By Howard Means
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There is an essential rightness about swimming, as about all such flowing and, so to speak, musical activities. And then there is the wonder of buoyancy, of being suspended in this thick, transparent medium that supports and embraces us. One can move in water, play with it, in a way that has no analogue in the air. One can explore its dynamics, its flow, this way and that; one can move one’s hands like propellers or direct them like little rudders; one can become a little hydroplane or submarine, investigating the physics of flow with one’s own body. And, beyond this, there is all the symbolism of swimming—its imaginative resonances, its mythic potentials.
ONCE UPON A TIME IN EGYPT…
In the desert, you celebrate nothing but water.
Swimming conjures many things: fierce competition, recreation, exercise, open water; a chance to cool off, show some skin, or sink below the surface and be all alone. Swimming is both a precise skill—see the Counsilman Center for the Science of Swimming at Indiana University—and a performance art. (Think water ballet and synchronized swimming.) It’s wading, splashing, dunking, the dead man’s float, Marco Polo, snorkeling, bodysurfing, a poolside or beachside or lakeside summer romance. The near weightlessness of swimming is the closest most of us will ever get to zero-gravity space travel. The terror of being submerged is the nearest some of us ever come to sheer hell.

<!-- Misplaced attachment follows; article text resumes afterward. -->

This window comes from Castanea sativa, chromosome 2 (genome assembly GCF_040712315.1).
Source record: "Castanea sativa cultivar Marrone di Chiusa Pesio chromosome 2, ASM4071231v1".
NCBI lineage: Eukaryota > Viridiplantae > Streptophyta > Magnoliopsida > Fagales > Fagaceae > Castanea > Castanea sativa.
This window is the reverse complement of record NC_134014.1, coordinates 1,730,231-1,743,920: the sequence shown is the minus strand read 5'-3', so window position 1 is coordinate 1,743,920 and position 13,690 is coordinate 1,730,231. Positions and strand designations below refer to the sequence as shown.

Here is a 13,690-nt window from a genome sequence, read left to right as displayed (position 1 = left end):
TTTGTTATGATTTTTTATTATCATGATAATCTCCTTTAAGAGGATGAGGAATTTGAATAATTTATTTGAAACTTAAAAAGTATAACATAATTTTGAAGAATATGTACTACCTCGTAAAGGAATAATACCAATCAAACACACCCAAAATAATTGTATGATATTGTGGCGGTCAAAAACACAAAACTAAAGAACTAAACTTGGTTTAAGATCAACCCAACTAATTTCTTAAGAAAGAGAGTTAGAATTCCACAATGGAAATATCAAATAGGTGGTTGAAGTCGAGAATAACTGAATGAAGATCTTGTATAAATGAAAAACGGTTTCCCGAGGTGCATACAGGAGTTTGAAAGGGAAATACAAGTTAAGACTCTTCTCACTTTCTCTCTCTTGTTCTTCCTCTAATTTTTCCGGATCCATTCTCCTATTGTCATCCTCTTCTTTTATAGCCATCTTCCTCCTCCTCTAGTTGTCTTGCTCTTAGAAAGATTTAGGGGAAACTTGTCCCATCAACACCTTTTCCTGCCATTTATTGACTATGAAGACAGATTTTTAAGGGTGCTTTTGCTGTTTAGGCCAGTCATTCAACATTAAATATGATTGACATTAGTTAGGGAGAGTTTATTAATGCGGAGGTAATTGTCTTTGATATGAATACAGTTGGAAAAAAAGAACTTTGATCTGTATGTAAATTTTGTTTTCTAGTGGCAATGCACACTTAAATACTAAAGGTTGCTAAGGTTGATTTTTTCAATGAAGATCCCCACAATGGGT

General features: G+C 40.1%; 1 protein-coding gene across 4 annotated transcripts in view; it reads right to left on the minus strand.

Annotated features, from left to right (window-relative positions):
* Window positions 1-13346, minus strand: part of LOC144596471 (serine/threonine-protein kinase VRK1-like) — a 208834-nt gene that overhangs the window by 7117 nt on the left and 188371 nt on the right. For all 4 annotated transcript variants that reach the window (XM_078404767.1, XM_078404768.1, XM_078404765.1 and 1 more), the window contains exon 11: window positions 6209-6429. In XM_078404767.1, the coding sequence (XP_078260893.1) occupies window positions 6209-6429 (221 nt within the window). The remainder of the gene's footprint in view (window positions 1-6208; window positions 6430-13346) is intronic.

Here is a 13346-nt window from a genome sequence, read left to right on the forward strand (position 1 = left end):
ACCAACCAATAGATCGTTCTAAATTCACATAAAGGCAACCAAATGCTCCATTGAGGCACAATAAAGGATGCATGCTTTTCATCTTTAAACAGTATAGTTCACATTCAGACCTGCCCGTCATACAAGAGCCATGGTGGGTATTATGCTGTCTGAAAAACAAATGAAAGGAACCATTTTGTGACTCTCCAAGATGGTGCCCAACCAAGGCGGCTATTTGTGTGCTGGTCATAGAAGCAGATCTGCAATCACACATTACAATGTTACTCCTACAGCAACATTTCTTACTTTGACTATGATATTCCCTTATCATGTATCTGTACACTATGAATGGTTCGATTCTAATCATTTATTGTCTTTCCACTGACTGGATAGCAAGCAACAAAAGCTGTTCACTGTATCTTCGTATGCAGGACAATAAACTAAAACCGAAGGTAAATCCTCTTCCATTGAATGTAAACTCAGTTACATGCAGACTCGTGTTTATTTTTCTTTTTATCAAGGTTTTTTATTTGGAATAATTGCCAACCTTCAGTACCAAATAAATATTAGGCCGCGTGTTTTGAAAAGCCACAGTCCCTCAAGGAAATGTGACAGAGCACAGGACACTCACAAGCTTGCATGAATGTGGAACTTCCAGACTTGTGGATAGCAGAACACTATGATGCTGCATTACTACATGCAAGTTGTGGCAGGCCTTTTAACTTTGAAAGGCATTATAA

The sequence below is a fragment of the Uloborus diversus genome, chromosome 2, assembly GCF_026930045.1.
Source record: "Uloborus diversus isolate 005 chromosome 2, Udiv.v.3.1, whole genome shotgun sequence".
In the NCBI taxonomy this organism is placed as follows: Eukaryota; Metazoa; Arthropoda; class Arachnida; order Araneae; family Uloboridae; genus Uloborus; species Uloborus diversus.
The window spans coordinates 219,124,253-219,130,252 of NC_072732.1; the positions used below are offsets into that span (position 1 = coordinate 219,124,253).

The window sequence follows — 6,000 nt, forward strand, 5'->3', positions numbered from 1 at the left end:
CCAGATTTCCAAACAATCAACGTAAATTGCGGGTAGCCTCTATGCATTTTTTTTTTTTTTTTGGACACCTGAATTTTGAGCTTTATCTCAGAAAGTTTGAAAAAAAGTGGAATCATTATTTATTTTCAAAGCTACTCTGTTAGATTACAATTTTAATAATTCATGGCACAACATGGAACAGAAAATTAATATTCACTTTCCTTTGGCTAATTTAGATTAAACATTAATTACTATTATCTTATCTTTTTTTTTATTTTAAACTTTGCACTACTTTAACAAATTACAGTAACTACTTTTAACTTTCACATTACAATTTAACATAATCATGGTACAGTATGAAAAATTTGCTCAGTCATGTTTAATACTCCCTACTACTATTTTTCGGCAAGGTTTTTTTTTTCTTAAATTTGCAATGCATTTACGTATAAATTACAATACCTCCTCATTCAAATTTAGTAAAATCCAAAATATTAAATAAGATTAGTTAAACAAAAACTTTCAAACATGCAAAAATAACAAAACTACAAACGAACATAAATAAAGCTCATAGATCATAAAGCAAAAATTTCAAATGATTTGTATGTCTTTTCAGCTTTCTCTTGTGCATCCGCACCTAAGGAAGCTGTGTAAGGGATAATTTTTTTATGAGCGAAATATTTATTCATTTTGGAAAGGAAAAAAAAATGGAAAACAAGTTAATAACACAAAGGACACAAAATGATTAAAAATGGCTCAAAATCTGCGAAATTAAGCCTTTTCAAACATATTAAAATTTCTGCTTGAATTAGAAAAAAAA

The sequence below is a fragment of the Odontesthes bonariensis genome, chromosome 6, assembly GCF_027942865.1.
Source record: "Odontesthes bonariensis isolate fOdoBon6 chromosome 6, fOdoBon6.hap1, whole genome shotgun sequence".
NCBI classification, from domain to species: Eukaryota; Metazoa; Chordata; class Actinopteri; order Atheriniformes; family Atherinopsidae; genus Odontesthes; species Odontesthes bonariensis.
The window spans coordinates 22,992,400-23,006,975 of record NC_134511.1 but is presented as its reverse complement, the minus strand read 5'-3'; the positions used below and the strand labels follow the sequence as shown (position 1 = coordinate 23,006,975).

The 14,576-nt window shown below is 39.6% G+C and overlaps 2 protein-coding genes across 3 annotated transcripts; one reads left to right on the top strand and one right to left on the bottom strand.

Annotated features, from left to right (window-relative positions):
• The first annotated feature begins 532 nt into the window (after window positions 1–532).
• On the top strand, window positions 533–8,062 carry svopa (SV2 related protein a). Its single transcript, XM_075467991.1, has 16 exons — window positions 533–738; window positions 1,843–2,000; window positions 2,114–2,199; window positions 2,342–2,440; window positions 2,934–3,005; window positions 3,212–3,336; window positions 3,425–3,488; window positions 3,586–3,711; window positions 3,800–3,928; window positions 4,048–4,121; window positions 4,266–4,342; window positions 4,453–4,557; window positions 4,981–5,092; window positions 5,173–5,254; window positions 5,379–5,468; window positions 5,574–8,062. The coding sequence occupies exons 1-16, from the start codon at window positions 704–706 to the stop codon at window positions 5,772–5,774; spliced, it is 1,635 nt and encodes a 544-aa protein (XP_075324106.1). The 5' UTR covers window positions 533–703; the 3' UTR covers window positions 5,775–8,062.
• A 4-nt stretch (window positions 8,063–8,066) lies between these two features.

Whatever swimming means to us individually, though, there’s one thing it cannot do without: water. And therein lies a great irony because the most ancient representations of swimming ever found are eight-thousand-year-old pictographs on cave walls in what is now the driest spot on planet Earth.